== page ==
Mr. Divine leaves aside his usual political hysteria, in favor of an invidious comparison of Sanders with Jeremy Corbyn. Eliding from his narrative that Corbyn lost that election by not supporting Brexit, to engage in reductivism. Such was Corbyn’s political miscalculation. Mr. Divine resorts to an utterly weak sarcasm, that loses its rhetorical force, the further the reader goes in the body of his polemic.
Headline: Bernie Sanders the American Version of Jeremy Corbyn? Gulp.
With Bernie Sanders’s relentless rise, the specter of Jeremy Corbyn now hangs over the Democratic race. At times, it’s uncanny how similar the two left-populist leaders are. An outlier long at odds with his party’s establishment? Check. A legislator with decades of voting who has almost no legislation to call his own? Yep. A 70-something beloved by 20-somethings? Check. An insurgent movement with cultish overtones that took over the party from more moderate figures? Yes. A more left-wing platform than any in his party’s history? Uh-huh. A man with many, many embarrassing connections in the past with hard-left figures across the globe? Oh yeah. Someone who hasn’t changed his mind on almost anything since the 1970s? Pretty much. Some highly unsavory hangers-on and followers? To put it mildly.
A bit further in his essay Mr. Divine offers this observation on Sanders:
And yet I worry. Watching Sanders in the South Carolina debate, he became aggressive, shouty, and angry. His visceral hatred of actual billionaires like Mike Bloomberg — and not just the system that creates billionaires — was striking to me. He’s all but incapable of nuance. I remember my own interaction with him on the Bill Maher show, where I begged him to consider at least that there might be a middle ground between clobbering the pharmaceutical companies’ profits and encouraging research and development in the private sector. He wouldn’t. The profit motive in health care was evil, even if it had saved and extended countless lives.
To conclude his essay, the reader is grateful of reaching its end, Mr. Divine further describes his ‘worry’. His annoying paternalism is ever-present:
So yes, I worry, given the huge stakes in November. I much prefer Bernie to Corbyn, but the closer you look, the more parallels you can see. What has happened to the Labour Party these past few years has a striking resemblance to what has happened to the Democrats. And in Britain, even when left populism really did strike a chord, as it did in 2017, and even when it faced a far less impressive politician than Trump in Theresa May, it was never enough to actually, you know, win.
Compare Mr. Divine’s hectoring with what Sarah Jones offers in her insightful essay about Sanders and the Democratic Party:
Headline: Who’s Afraid of Bernie Sanders?
Senator Bernie Sanders has a long road to travel before he becomes the Democratic Party’s nominee for president. But he’s inching closer with each primary result, and most polls predict a strong showing for the Vermont senator on March 3 (a.k.a. Super Tuesday), when a large number of states hold their primaries. Some people, predictably, are freaking out about the prospect of momentum for Sanders. The primary is so crowded that top candidates, including Sanders, have been unable to open up a gap between them and the rest of the field. Even if he does well on Super Tuesday, it’s possible that Sanders could reach the convention with a plurality of delegates, rather than an outright majority. In this scenario, Sanders would not be able to claim the nomination on the first ballot, for which voting is restricted to delegates won during the primaries and caucuses. And in this scenario, some centrists see an opportunity.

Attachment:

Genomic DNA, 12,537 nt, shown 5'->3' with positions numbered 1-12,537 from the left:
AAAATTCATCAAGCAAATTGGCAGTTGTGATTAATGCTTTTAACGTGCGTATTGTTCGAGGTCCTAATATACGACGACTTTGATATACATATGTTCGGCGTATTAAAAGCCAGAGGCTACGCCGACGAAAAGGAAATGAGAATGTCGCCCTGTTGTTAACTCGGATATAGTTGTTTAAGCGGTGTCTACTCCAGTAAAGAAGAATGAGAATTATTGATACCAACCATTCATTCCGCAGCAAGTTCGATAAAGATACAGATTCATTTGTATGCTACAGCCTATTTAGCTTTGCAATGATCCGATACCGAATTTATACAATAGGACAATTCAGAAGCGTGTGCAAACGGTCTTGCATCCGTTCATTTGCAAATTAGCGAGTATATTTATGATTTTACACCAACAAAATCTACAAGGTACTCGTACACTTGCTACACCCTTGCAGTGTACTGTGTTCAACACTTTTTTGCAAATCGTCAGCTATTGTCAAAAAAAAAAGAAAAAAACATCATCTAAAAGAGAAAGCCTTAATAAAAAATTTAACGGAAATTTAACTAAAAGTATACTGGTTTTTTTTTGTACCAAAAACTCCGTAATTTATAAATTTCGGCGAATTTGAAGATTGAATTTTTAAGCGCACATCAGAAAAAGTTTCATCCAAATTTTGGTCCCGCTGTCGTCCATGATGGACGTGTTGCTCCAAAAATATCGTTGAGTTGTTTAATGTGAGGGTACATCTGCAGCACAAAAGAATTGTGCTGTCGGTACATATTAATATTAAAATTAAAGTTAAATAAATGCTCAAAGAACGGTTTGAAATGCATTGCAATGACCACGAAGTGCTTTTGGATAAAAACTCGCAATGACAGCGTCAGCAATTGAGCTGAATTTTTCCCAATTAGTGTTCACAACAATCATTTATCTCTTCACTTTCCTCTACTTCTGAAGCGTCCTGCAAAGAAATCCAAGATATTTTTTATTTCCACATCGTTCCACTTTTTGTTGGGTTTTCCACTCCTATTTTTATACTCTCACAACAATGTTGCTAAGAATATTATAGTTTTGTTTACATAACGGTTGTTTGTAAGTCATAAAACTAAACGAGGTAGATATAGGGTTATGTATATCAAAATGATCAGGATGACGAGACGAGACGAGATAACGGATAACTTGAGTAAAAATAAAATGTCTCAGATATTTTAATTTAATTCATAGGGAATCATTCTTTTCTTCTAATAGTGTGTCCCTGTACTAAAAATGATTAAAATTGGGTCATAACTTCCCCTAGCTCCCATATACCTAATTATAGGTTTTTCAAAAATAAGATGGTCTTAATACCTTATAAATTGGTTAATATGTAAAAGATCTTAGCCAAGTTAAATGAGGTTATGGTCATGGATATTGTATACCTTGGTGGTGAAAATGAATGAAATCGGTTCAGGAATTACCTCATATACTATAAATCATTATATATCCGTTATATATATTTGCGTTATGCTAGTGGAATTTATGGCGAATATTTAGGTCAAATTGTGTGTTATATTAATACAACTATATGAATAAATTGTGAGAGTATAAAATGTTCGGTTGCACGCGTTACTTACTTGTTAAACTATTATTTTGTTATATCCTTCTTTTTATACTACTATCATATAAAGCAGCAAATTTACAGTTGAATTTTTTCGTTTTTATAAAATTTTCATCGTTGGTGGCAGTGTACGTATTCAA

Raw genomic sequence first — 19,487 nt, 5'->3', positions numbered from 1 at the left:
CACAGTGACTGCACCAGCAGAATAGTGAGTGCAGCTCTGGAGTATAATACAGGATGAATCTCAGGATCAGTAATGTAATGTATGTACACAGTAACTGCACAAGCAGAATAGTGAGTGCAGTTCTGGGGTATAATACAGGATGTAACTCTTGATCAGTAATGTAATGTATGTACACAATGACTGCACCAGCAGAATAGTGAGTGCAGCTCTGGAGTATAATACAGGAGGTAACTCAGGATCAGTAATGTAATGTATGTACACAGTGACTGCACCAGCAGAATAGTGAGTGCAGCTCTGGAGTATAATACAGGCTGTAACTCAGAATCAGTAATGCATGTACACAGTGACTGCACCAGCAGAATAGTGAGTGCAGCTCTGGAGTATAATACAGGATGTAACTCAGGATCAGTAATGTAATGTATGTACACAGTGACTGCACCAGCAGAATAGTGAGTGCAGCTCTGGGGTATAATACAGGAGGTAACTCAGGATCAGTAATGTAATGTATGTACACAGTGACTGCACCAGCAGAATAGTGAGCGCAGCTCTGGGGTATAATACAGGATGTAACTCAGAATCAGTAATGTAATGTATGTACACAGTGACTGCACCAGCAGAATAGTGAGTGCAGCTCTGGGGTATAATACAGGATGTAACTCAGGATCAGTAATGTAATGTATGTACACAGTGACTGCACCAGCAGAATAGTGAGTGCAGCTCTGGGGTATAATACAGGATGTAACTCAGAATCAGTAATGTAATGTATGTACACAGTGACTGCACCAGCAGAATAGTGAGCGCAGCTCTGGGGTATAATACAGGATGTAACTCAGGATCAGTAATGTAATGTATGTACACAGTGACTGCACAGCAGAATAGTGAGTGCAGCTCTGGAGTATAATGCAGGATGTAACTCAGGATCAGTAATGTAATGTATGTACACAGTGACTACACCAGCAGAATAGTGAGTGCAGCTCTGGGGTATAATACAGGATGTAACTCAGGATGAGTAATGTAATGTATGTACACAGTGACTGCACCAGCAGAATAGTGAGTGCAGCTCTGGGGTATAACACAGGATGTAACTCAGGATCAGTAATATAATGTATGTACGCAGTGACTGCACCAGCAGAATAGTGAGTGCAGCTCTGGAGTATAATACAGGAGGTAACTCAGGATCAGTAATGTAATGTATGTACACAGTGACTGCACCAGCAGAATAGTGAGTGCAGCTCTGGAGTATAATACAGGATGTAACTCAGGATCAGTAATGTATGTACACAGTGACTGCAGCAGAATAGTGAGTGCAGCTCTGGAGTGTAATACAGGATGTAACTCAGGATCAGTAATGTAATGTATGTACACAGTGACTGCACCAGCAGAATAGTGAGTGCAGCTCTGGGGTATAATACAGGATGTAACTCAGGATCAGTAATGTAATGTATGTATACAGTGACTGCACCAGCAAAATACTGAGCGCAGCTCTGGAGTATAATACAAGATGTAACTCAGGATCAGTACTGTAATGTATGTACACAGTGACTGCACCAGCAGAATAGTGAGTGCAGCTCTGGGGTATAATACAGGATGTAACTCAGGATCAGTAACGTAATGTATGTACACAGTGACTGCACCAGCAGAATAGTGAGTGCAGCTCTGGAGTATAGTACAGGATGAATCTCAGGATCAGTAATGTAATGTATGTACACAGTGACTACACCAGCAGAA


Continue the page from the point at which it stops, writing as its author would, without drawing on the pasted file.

On the second ballot, Democratic superdelegates — party members who are permanent delegates and thus not assigned by primaries or caucuses — will be allowed to cast a vote, and dozens of them told the New York Times that they are prepared to try to deny Sanders the nomination if convention voting goes to a second round. The tactic carries with it the stench of desperation, and if carried out, superdelegates could mortally wound a party they claim to want to save. The gap between the average Sanders voter and the average party official looks as wide as it’s ever been.
To quash the Sanders Insurgency the ‘Super Delegates’ will be used, after the first ballot, to deny the nomination to Sanders. A ‘deadlocked convention’ is the pretext that will enable the Clinton Coterie, to quash that insurgency by undemocratic/extra-democratic means. Mr. Divine pursues his invidious comparison of Corbyn/Sanders, while missing, or more pointedly eliding that potential political melodrama, from his and his readers conceptual grasp. The Corbyn comparison offers a potential reason why Mr. Divine would make the rhetorical thrust of the Corbyn comparison the primary propaganda choice.